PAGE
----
What Do You Do About Gouty Oak Gall?

If you have a tree with gouty oak gall, you'll know it. This tree disease causes certain species of oak to get these odd bulbous spots and blemishes on the branches. Gouty oak gall often affects several branches in a single tree and can hit one single branch several times. It's not going to go away on its own and will likely worsen with time before you get your trees treated.

What is gouty oak gall and what can you do about it? Will your trees die if you don't treat them? Will the gouty oak gall go to other trees? Learn more about this odd tree disease here so you know how to treat it best.

Identifying gouty oak gall

Gouty oak gall is easy to spot once you know what to look for. It's caused by a type of wasp that embeds in the veins of twigs and branches and lays eggs in the area. The branch then swells up and creates a large bulbous ball of tree matter that continues to grow with time. The eggs that are laid in the branch will continue to get larger with time and eventually the wasp eggs laid within the branches will hatch.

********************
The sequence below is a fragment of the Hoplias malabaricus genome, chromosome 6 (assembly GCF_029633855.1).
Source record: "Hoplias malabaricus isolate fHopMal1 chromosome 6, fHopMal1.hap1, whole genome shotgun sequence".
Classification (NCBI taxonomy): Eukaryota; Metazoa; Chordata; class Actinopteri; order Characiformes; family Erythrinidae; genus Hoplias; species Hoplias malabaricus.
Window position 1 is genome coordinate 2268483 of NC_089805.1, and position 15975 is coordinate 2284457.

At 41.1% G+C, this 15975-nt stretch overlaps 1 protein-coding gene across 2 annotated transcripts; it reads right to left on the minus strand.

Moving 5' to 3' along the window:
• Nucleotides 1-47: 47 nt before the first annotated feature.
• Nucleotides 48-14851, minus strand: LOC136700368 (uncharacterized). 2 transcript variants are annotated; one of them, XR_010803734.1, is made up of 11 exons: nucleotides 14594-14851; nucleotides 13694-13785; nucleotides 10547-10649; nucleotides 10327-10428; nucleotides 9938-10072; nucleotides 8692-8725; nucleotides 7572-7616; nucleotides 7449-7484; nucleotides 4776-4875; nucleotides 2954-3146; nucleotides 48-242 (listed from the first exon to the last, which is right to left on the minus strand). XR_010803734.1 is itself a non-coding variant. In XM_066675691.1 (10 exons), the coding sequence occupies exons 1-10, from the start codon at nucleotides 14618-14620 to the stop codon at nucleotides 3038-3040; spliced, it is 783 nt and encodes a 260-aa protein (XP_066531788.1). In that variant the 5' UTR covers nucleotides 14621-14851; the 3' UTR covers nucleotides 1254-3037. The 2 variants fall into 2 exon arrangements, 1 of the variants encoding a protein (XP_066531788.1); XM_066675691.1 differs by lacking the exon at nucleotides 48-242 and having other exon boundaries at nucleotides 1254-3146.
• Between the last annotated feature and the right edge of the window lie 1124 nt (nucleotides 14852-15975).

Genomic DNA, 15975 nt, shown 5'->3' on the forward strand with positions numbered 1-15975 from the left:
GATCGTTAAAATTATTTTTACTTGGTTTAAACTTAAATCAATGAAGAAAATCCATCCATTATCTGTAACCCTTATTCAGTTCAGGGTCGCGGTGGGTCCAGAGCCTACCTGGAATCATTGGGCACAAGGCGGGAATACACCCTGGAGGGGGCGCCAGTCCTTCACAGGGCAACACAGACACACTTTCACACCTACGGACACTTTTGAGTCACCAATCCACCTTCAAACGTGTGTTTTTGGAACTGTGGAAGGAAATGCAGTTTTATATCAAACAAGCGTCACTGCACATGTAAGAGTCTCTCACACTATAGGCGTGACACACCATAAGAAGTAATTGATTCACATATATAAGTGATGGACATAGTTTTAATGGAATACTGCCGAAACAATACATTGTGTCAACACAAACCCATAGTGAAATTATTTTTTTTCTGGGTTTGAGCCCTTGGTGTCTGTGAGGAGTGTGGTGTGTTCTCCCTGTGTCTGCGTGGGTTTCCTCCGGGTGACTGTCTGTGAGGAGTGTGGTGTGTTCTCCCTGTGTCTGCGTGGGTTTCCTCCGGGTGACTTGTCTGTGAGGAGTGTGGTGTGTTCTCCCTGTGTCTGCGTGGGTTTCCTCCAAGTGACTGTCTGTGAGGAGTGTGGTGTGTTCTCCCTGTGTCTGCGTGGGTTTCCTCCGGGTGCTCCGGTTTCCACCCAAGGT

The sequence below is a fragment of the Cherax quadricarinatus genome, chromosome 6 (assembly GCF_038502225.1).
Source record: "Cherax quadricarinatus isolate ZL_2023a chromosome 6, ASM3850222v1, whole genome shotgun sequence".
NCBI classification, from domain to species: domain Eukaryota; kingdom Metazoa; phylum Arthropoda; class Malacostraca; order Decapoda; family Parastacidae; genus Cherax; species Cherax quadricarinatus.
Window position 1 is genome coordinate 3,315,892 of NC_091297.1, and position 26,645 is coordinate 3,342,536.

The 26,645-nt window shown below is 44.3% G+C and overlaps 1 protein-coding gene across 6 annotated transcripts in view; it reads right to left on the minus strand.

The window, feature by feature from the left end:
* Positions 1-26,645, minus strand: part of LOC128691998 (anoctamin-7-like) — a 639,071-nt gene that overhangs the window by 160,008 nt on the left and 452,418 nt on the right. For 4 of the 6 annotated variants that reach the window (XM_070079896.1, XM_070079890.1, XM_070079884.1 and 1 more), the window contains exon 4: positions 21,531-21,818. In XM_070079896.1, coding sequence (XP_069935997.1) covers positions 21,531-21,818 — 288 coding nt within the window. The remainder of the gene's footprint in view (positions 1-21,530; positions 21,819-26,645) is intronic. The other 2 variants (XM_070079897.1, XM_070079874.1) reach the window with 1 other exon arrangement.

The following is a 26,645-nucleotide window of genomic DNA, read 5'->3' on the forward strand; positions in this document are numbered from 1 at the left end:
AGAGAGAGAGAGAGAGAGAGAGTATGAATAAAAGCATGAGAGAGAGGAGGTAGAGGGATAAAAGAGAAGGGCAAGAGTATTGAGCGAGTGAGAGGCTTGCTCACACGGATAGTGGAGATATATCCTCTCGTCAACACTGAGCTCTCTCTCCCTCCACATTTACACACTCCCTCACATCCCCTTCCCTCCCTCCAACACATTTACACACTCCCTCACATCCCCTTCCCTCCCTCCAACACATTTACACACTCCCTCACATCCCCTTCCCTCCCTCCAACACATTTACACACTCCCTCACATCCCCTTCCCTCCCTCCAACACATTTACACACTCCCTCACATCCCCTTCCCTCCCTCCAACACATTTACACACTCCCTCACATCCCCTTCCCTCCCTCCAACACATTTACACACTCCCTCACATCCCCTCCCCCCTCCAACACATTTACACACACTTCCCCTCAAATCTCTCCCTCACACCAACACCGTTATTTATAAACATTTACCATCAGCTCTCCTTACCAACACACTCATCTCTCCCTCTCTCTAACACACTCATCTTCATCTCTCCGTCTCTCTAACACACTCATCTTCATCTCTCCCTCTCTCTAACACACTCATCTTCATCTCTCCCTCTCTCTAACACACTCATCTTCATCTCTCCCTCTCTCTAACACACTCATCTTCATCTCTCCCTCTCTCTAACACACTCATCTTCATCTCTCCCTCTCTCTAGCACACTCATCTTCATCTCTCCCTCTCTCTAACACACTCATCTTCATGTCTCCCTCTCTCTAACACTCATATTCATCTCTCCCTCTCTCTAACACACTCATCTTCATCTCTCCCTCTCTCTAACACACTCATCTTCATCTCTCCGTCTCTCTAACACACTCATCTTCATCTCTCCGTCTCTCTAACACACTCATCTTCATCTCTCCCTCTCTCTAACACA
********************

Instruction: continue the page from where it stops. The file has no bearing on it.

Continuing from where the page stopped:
Gouty oak gall won't go away because once the young wasps hatch, they will simply continue the cycle. While the wasps themselves are harmless and don't sting, they may be considered parasites. Some species of oak will produce a horned oak gall, which is like a gouty oak gall but spiked instead of smooth on the surface.

What to do about gouty oak gall?

As yucky and scary as gouty oak gall may look, it's not dangerous to your trees for the most part. The wasps themselves can be preyed upon by other animals and insects so they can be eradicated naturally without interference on your part. If you don't like the gouty branches, simply cut them off the tree and destroy them so you can keep the gouty oak gall from worsening.

You can call a tree expert to correctly identify any gouty oak gall or horned oak gall you have in your trees and have them remove the gall areas if you wish. You can chemically treat your trees and the branches on the ground as well as leaves, but it's not always necessary. Left untreated, the gouty oak gall can affect trees but they should not die unless they are already diseased or very young.